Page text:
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NOTE D.--McLouth Steel Corp.: At the time the company applied for the $10,500,000 loan, it was operating as a conversion mill. Suppliers of semifinished steel claimed that sales of such materials were made at a loss and notified McLouth of their intention to discontinue supplying semifinished steel one year ofter date of notice. In order to be assured of a supply of steel, the company decided to install its own facilities. The facilities to be added included: 4 60-ton electric furnaces, soaking pits, 1-10'' blooming mill, 1-42'' hot mill, buildings, and auxiliary facilities.

Originally, it was estimated that these additions would cost approximately $18.5 million; of this, $10.5 million was to be supplicd by the RFC loan. Later, it was found that the
cost would amount to about $ 24 million, and an additional loan of $4 million was requested and authorized for this purpose.

NOTE E.-Pacific States Steel Corp.: To augment its existing facilities, this company applied for a loan to assist in financing the acquisition of 4 60-ton open hearth furnaces from
WAA, and the construction of a 22"' rolling mill. Also included in the program were the buildings and necessary auxiliary equipment.

The company later revised its plans and, instead of the facilities originally contemplated, proceeded with the erection of a 26'' rolling mill and 2 130-ton open hearth furnaces.
Source: Industrial Analysis Branch, Budget and Reports Division, Office of the Controller.


Washington 25, D. C., June 30, 1950. Hon. EMANUEL CELLER, Chairman, Committee on the Judiciary, Subcommittee on Study of Monopoly Power,

House of Representatives, Washington, D. C. DEAR MR. CELLER: The material accompanying this letter is in further response to your request of May 24, 1950, regarding the steel firms and facilities financed by the Reconstruction Finance Corporation.

Supplementing the tables sent to you with my letter of June 20, 1930, you will find attached tables III, IV, and V, consisting respectively of the detail on loans authorized to members of the iron and steel industry during the defense and war periods (table III), those authorized prior to July 1, 1940 (table IV), and a summary of the financial data on all loans authorized to members of that industry (table V).

Through June 9, 1950, this Corporation authorized 72 loans to 36 iron and steel companies; the total amount of these authorizations was $216,818,983. Of these, 15 authorizations for $8,347,000 were canceled before any disbursements were made, and partial cancelations totaling $1,667,267 were made in 9 otber authorizations, leaving a total of 57 authorizations for $206,834,716 on which funds were disbursed, or which may be disbursed at some future date.

In the period from the inception of the Reconstruction Finance Corporation on February 2, 1932, to July 1, 1940, there were authorized to members of the iron and steel industry 35 loans for $10,993,983. Many of these were made to firms which were in troubled financial circumstances by reason of the general business recession of the early thirties. Several of them were to concerns which lad closed their plants or were conducting limited operations under receivership pending reorganization. The loans authorized in the prewar period were mainly for the purpose of resuming production in the closed plants and to assist all of the borrowers to regain profitable operations: less than 20 percent of the loan proceeds were earmarked for additional facilities or improvements to existing plants.

Following the gradual recovery from the depression, and about at the time of the inception of the defense program, the steel industry in general was oper. ating on a profitable basis. However, in financing some of the defense and wartime expansion projects, a few companies turned to this Corporation for loan funds. From July 1, 1940, through December 31, 1944, there were 20 loan authorizations totaling $130,815,000 made to steel concerns; among these were the eight Kaiser Co. loans amounting to $111,805,000.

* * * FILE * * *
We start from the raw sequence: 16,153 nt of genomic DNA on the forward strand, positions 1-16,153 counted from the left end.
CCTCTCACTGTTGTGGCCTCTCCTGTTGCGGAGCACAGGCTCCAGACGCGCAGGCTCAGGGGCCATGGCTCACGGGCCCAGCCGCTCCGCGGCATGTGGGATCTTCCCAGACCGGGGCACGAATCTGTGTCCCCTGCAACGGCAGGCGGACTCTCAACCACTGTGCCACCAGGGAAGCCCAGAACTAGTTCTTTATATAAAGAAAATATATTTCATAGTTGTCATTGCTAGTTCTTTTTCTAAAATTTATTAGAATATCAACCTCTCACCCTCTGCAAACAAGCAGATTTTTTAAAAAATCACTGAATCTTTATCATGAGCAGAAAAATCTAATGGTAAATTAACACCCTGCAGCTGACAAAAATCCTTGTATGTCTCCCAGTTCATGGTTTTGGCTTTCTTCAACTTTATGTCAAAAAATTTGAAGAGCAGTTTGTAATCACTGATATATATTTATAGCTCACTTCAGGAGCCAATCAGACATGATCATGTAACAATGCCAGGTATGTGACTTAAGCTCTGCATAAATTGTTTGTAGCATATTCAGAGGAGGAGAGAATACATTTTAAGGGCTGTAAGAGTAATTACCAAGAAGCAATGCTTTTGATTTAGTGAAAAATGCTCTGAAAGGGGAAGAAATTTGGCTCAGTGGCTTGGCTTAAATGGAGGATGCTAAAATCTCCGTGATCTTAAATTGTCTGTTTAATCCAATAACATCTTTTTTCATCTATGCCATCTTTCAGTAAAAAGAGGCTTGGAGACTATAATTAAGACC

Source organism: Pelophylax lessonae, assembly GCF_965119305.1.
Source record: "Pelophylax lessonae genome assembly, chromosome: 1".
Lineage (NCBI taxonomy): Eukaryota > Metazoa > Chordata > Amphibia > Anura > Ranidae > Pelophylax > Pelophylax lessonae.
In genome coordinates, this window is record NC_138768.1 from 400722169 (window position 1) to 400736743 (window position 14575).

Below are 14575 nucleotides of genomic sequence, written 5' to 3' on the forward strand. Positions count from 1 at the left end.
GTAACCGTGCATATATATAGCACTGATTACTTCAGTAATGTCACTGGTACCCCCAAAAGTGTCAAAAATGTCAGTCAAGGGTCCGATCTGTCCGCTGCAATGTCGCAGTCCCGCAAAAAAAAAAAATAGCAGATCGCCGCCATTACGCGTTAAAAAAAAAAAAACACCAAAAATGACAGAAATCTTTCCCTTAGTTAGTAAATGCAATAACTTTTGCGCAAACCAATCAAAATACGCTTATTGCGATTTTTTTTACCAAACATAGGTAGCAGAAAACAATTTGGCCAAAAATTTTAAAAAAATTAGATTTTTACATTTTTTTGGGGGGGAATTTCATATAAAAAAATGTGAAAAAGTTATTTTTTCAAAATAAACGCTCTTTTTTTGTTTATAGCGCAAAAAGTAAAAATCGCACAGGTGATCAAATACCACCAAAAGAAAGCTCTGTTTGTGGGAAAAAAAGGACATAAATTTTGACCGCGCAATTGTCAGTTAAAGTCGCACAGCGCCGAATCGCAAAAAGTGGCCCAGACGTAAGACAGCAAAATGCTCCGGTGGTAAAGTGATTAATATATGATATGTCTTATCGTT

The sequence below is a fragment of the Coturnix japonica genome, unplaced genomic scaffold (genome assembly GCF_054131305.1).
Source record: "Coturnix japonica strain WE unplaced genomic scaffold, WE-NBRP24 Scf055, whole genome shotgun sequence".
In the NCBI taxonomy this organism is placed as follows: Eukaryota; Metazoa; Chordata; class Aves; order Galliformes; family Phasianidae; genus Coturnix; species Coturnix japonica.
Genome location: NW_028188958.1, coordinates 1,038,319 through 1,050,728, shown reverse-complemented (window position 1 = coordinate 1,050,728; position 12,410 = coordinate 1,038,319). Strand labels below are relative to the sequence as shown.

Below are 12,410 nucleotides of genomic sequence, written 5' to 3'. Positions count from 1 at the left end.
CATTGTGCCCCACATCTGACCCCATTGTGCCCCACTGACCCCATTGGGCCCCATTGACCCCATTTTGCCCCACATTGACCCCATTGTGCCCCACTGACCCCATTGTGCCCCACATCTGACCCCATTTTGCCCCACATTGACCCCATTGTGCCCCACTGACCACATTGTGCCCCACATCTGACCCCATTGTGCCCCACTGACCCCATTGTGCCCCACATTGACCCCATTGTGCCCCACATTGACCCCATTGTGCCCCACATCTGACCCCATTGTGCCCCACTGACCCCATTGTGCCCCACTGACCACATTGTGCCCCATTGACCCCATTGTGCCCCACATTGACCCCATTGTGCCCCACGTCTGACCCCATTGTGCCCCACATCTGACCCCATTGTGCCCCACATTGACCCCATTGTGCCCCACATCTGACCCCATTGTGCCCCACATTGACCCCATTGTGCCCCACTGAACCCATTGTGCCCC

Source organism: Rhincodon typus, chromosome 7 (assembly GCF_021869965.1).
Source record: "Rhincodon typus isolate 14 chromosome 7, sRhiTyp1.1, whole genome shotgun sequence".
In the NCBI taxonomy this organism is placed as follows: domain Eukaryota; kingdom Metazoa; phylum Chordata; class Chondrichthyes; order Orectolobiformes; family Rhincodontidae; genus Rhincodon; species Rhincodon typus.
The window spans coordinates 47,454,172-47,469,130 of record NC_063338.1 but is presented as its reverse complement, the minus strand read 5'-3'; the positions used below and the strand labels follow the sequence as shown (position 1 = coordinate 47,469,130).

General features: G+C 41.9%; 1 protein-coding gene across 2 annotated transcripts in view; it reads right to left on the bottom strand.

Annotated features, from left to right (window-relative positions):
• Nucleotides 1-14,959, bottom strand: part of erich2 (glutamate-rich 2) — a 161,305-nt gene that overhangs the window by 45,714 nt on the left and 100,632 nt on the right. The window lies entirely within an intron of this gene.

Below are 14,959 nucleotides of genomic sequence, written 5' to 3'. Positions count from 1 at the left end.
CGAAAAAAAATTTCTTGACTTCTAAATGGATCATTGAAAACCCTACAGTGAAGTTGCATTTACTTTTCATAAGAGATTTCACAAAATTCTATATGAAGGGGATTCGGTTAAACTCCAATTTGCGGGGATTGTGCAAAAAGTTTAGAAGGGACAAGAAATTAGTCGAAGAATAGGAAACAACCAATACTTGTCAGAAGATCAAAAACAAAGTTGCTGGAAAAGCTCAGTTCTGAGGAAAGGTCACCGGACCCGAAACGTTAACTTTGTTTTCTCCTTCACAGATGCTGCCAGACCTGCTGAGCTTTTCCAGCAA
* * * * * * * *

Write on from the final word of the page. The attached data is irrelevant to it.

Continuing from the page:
As the defense program progressed, the need for more and more steel-making facilities became apparent and it was found that the projects contemplated by the agencies preceding the War Production Board were either beyond the ability of the industry to finance from private sources, or the industry was reluctant to proceed with them because of doubts about their economic operation during peacetime. In consequence, it became apparent that to have the needed facilities they must either be constructed by the Government or some limitation placed on the risk undertaken by companies erecting facilities with their own funds. The latter was accomplished through the certificates of necessity provided by section 124 of the Internal Revenue Code. This section provided accelerated amortization, for income tax purposes, for those privately financed facilities covered by the certificates. About half of all funds expended for steel facilities during the defense and war periods represented the cost of Government-owned facilities; the balance was expended by the steel industry and was largely covered by certificates of necessity.

In connection with the financing of wartime facilities, the contribution made by the Defense Plant Corporation—a former subsidiary of RFC-is well known. Included in the list of DPC facilities were some 230 projects relating to the

steel industry. The principal additions to the Nation's steel-making capacity authorized in these projects were as follows:

Annual capac

ity (tons) Coal

6, 616, 000 Iron ore and concentrates.

9, 766, 120 Sintered concentrates

7,067,400 Coke--

7, 828, 500 Pig iron.

10, 003, 500 Open hearth ingots--

5, 200, 613 Electric ingots.--

1, 271, 240 Rolling mill products..

5, 915, 217 In addition to those listed, facilities also were provided for the production of ferromanganese, tubing, malleable and gray iron castings, steel castings and forgings, etc. Approximately a billion dollars was expended by DPC in the erection of steel facilities. All of the DPC projects were under the sponsorship of some Government agency directly concerned with the prosecution of the war. For details on the facilities included, your attention is invited to reports of the war agencies, especially “Steel Expansion for War,” prepared by W. A. Hauck, of the War Production Board's Steel Division. The postwar disposition of DPC's steel facilities has been noted in reports of the Surplus Property Board, the Surplus Property Administration, and War Assets Administration (now General Services Administration).

From about the time of the war's close until June 9, 1950, the Reconstruction Finance Corporation authorized 17 loans for $75,040,000 to steel companies. In most instances, these loans were made for the purpose of assisting in the conversion of wartime facilities to civilian-type production. More than 80 percent of the loan funds authorized to steel concerns since January 1, 1945, have been designated for capital expenditures.